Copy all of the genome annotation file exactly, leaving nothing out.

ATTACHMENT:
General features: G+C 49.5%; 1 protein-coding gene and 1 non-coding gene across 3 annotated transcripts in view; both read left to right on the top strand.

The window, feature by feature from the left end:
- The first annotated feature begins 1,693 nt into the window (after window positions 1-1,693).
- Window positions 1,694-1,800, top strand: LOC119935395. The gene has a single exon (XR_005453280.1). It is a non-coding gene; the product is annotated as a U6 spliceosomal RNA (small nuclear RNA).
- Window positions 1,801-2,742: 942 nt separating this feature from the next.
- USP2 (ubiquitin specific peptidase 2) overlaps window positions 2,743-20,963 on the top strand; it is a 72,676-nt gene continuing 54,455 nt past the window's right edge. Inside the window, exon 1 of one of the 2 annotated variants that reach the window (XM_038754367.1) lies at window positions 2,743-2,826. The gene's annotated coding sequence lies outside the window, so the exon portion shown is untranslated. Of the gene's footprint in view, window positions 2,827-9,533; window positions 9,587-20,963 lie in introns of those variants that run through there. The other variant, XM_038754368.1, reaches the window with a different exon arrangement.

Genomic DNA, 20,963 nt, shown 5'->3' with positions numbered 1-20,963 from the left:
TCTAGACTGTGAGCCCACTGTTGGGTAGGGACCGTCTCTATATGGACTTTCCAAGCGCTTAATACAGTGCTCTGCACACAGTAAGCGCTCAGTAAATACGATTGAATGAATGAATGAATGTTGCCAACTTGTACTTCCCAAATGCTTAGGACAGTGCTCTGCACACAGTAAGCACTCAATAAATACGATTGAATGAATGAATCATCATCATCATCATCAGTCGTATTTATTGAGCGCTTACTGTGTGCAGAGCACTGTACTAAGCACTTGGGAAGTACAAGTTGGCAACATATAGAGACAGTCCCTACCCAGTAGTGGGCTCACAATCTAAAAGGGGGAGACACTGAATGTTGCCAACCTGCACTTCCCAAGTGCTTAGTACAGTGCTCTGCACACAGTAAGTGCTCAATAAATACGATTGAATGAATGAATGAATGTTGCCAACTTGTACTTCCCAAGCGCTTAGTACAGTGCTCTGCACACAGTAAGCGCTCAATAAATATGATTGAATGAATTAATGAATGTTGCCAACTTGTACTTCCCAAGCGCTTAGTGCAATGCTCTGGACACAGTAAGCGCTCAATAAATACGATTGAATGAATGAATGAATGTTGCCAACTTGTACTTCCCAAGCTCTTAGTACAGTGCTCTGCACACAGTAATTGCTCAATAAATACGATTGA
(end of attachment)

General features: G+C 49.5%; 1 protein-coding gene and 1 non-coding gene across 3 annotated transcripts in view; both read left to right on the top strand.

The window, feature by feature from the left end:
- The first annotated feature begins 1,693 nt into the window (after window positions 1-1,693).
- Window positions 1,694-1,800, top strand: LOC119935395. The gene has a single exon (XR_005453280.1). It is a non-coding gene; the product is annotated as a U6 spliceosomal RNA (small nuclear RNA).
- Window positions 1,801-2,742: 942 nt separating this feature from the next.
- USP2 (ubiquitin specific peptidase 2) overlaps window positions 2,743-20,963 on the top strand; it is a 72,676-nt gene continuing 54,455 nt past the window's right edge. Inside the window, exon 1 of one of the 2 annotated variants that reach the window (XM_038754367.1) lies at window positions 2,743-2,826. The gene's annotated coding sequence lies outside the window, so the exon portion shown is untranslated. Of the gene's footprint in view, window positions 2,827-9,533; window positions 9,587-20,963 lie in introns of those variants that run through there. The other variant, XM_038754368.1, reaches the window with a different exon arrangement.

Genomic DNA, 20,963 nt, shown 5'->3' with positions numbered 1-20,963 from the left:
TCTAGACTGTGAGCCCACTGTTGGGTAGGGACCGTCTCTATATGGACTTTCCAAGCGCTTAATACAGTGCTCTGCACACAGTAAGCGCTCAGTAAATACGATTGAATGAATGAATGAATGTTGCCAACTTGTACTTCCCAAATGCTTAGGACAGTGCTCTGCACACAGTAAGCACTCAATAAATACGATTGAATGAATGAATCATCATCATCATCATCAGTCGTATTTATTGAGCGCTTACTGTGTGCAGAGCACTGTACTAAGCACTTGGGAAGTACAAGTTGGCAACATATAGAGACAGTCCCTACCCAGTAGTGGGCTCACAATCTAAAAGGGGGAGACACTGAATGTTGCCAACCTGCACTTCCCAAGTGCTTAGTACAGTGCTCTGCACACAGTAAGTGCTCAATAAATACGATTGAATGAATGAATGAATGTTGCCAACTTGTACTTCCCAAGCGCTTAGTACAGTGCTCTGCACACAGTAAGCGCTCAATAAATATGATTGAATGAATTAATGAATGTTGCCAACTTGTACTTCCCAAGCGCTTAGTGCAATGCTCTGGACACAGTAAGCGCTCAATAAATACGATTGAATGAATGAATGAATGTTGCCAACTTGTACTTCCCAAGCTCTTAGTACAGTGCTCTGCACACAGTAATTGCTCAATAAATACGATTGA